– Bill of Sale – $150
– Power of Attorney (includes POA affidavit and recording) – $156
IMPORTANT NOTES REGARDING FEES
– These figures are estimates only, based on typical transactions and using the customary split of closing costs. Actual splits between buyer and seller may vary based on the terms of the contract.
– In transactions that are more complicated (such as double loans, commercial transactions, etc.), fees may be higher.
– All fees are subject to change and can vary signficantly due to the facts and circumstances of each specific situation.
Please check our Buyer’s Information page for additional information on Buyer’s Fees.
Title insurance is a contract of indemnity between the insured and the title insurance company. Title insurance represents the judgment of the title company as to the insurability of the title and may, in the event title is challenged, provide certain remedies for the insured. Title insurance is not a representation or warranty as to title.
A policy of title insurance is based upon our examination of the public records that effect real property. In the event a title policy is expected to be issued, First Texas Title will issue a commitment for title insurance outlining the findings of the public records examination. There are two basic types of title insurance policies: the Owner Policy of Title Insurance and the Loan Policy of Title Insurance. The Owner Policy insures the owner of the property against certain risks and typically provides coverage in the amount of the sales price or the value of the property and any improvements located on the property. The Loan Policy insures that the lender’s lien is valid against the property and typically provides coverage in the amount of the loan.
Why do I need title insurance?
Title insurance offers two distinct types of protection for your residential or business property. First, the basis of title insurance is an examination of the public records. In our title examination, we will identify all kinds of information about the property to be purchased, including the existence of any potential defect in the title. Defects can range from a lien against the property held by a lender or a governmental agency to a competing claim of ownership of the property. A recent study by the American Land Title Association revealed that in 36% of all real estate transactions a problem or defect in the title was discovered through the title examination process. The research and corrective work of First Texas Title can dramatically reduce the likelihood that someone will make a claim against your title. The second type of protection comes after the sale, when title insurance can offer coverage for certain defects in the title that may arise and were not identified and addressed by the title company.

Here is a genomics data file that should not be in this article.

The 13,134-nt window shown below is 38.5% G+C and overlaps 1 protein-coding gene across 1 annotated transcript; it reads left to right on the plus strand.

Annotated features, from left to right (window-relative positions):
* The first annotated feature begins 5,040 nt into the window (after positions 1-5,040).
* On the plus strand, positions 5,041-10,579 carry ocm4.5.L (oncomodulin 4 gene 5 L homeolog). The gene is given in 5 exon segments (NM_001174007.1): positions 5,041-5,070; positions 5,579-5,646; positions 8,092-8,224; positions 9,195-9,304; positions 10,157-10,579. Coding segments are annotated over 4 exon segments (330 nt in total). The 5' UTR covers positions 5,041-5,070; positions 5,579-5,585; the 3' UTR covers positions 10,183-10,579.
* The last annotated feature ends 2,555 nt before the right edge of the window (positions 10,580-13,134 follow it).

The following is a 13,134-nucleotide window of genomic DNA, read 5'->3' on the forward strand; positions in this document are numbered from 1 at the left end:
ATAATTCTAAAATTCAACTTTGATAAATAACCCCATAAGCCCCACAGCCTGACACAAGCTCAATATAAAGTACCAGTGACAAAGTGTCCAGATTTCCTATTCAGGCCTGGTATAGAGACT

Who underwrites title insurance?
First Texas Title is an exclusive agent of First American Title Company. First American Title Company is a division of The First American Corporation, a Fortune 500 Company and the global leader in the provision of real estate and business information services. Learn more about The First American Corporation by clicking here. What this means for you is that, instead of relying on First Texas Title or or attorneys to be here if you have a title problem 10 years from now, you have the backing of one of the largest and most well established companies in the country.
How much does title insurance cost?
Title insurance premiums are based upon the purchase price of the property. Title insurance premiums are paid one time and an Owner’s Policy covers the buyer as long as they own the property. A Loan Policy also covers the lender for the life of the loan.